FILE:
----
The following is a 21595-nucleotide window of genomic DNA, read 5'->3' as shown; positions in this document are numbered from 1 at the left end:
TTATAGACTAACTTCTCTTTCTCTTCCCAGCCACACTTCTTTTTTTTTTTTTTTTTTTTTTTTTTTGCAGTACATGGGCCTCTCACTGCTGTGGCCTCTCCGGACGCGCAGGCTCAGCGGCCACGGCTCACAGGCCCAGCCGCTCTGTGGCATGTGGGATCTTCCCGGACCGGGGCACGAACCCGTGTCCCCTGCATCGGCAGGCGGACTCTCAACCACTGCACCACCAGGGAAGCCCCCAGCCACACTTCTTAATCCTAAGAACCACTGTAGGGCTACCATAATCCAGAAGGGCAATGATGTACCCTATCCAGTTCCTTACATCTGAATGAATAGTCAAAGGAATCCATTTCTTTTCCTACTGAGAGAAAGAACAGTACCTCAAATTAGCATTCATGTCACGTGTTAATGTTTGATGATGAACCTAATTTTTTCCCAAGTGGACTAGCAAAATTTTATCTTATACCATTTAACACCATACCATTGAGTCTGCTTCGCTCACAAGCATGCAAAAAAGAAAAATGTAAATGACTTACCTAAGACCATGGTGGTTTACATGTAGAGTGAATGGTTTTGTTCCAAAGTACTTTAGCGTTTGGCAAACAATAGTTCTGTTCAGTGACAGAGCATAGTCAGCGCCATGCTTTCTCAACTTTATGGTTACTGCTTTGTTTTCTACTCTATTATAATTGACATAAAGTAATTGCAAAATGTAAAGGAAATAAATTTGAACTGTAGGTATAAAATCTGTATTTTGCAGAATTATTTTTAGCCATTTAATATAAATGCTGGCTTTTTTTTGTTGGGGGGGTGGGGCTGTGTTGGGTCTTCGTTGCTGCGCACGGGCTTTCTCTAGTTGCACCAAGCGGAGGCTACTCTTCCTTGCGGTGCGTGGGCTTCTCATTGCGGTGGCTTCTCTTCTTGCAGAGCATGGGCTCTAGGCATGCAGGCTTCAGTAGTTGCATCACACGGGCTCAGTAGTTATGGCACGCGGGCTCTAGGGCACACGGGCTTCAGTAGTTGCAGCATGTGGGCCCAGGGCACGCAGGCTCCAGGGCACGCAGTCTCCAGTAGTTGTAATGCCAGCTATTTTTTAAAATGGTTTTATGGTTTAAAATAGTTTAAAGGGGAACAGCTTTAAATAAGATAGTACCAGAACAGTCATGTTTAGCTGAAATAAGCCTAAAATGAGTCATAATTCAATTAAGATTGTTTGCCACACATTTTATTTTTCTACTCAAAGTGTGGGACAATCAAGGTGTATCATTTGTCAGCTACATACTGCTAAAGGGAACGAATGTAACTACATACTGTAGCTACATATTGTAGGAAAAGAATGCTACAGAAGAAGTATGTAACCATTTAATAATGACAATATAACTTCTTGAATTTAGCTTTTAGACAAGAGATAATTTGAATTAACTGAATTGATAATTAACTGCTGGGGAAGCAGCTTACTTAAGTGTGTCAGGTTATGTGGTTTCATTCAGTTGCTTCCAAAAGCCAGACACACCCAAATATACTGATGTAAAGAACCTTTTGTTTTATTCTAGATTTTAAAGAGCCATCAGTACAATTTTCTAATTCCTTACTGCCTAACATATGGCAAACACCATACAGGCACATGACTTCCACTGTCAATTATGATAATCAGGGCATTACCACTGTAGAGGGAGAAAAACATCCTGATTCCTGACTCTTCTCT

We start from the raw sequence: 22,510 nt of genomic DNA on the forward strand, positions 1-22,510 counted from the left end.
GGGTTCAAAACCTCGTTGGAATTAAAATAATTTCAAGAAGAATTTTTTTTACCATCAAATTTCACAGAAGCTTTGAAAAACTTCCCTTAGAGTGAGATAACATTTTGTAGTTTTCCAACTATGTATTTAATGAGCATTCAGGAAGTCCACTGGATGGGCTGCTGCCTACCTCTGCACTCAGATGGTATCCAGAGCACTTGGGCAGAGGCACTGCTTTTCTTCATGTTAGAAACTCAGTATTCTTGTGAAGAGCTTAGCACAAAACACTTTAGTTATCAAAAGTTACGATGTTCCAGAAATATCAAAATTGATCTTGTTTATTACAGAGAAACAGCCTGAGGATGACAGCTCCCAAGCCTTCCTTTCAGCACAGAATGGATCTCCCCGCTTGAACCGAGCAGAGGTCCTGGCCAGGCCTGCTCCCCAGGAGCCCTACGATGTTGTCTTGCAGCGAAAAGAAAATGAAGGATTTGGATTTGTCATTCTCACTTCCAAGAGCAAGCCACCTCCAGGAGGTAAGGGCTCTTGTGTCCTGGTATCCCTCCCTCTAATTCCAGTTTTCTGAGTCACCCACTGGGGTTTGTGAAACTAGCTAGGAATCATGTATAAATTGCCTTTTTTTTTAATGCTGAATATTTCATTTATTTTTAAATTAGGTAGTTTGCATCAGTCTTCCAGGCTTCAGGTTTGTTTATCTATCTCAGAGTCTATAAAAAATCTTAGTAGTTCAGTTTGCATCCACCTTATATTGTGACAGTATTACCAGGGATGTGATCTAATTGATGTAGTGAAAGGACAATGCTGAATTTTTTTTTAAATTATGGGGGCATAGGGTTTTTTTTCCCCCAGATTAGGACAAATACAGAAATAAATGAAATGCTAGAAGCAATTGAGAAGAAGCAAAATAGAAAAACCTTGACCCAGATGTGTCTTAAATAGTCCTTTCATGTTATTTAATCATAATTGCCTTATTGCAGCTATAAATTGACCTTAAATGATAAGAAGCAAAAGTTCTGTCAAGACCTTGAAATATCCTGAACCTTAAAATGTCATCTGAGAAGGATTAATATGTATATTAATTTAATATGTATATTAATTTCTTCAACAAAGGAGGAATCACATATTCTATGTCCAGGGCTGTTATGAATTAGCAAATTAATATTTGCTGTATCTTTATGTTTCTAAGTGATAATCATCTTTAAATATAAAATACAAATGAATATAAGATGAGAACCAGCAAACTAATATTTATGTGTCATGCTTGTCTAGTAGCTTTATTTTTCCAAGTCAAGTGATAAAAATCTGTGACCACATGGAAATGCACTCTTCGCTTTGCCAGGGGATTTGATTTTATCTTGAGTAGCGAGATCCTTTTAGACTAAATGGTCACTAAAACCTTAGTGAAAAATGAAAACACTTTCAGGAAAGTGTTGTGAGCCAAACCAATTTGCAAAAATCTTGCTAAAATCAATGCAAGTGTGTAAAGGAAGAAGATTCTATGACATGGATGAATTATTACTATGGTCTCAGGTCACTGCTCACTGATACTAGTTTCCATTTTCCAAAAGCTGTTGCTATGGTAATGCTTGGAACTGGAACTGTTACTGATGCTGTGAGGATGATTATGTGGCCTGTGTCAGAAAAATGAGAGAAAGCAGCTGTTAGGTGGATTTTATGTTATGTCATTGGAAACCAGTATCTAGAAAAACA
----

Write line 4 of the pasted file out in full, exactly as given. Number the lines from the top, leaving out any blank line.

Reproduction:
GGGTTCAAAACCTCGTTGGAATTAAAATAATTTCAAGAAGAATTTTTTTTACCATCAAATTTCACAGAAGCTTTGAAAAACTTCCCTTAGAGTGAGATAACATTTTGTAGTTTTCCAACTATGTATTTAATGAGCATTCAGGAAGTCCACTGGATGGGCTGCTGCCTACCTCTGCACTCAGATGGTATCCAGAGCACTTGGGCAGAGGCACTGCTTTTCTTCATGTTAGAAACTCAGTATTCTTGTGAAGAGCTTAGCACAAAACACTTTAGTTATCAAAAGTTACGATGTTCCAGAAATATCAAAATTGATCTTGTTTATTACAGAGAAACAGCCTGAGGATGACAGCTCCCAAGCCTTCCTTTCAGCACAGAATGGATCTCCCCGCTTGAACCGAGCAGAGGTCCTGGCCAGGCCTGCTCCCCAGGAGCCCTACGATGTTGTCTTGCAGCGAAAAGAAAATGAAGGATTTGGATTTGTCATTCTCACTTCCAAGAGCAAGCCACCTCCAGGAGGTAAGGGCTCTTGTGTCCTGGTATCCCTCCCTCTAATTCCAGTTTTCTGAGTCACCCACTGGGGTTTGTGAAACTAGCTAGGAATCATGTATAAATTGCCTTTTTTTTTAATGCTGAATATTTCATTTATTTTTAAATTAGGTAGTTTGCATCAGTCTTCCAGGCTTCAGGTTTGTTTATCTATCTCAGAGTCTATAAAAAATCTTAGTAGTTCAGTTTGCATCCACCTTATATTGTGACAGTATTACCAGGGATGTGATCTAATTGATGTAGTGAAAGGACAATGCTGAATTTTTTTTTAAATTATGGGGGCATAGGGTTTTTTTTCCCCCAGATTAGGACAAATACAGAAATAAATGAAATGCTAGAAGCAATTGAGAAGAAGCAAAATAGAAAAACCTTGACCCAGATGTGTCTTAAATAGTCCTTTCATGTTATTTAATCATAATTGCCTTATTGCAGCTATAAATTGACCTTAAATGATAAGAAGCAAAAGTTCTGTCAAGACCTTGAAATATCCTGAACCTTAAAATGTCATCTGAGAAGGATTAATATGTATATTAATTTAATATGTATATTAATTTCTTCAACAAAGGAGGAATCACATATTCTATGTCCAGGGCTGTTATGAATTAGCAAATTAATATTTGCTGTATCTTTATGTTTCTAAGTGATAATCATCTTTAAATATAAAATACAAATGAATATAAGATGAGAACCAGCAAACTAATATTTATGTGTCATGCTTGTCTAGTAGCTTTATTTTTCCAAGTCAAGTGATAAAAATCTGTGACCACATGGAAATGCACTCTTCGCTTTGCCAGGGGATTTGATTTTATCTTGAGTAGCGAGATCCTTTTAGACTAAATGGTCACTAAAACCTTAGTGAAAAATGAAAACACTTTCAGGAAAGTGTTGTGAGCCAAACCAATTTGCAAAAATCTTGCTAAAATCAATGCAAGTGTGTAAAGGAAGAAGATTCTATGACATGGATGAATTATTACTATGGTCTCAGGTCACTGCTCACTGATACTAGTTTCCATTTTCCAAAAGCTGTTGCTATGGTAATGCTTGGAACTGGAACTGTTACTGATGCTGTGAGGATGATTATGTGGCCTGTGTCAGAAAAATGAGAGAAAGCAGCTGTTAGGTGGATTTTATGTTATGTCATTGGAAACCAGTATCTAGAAAAACA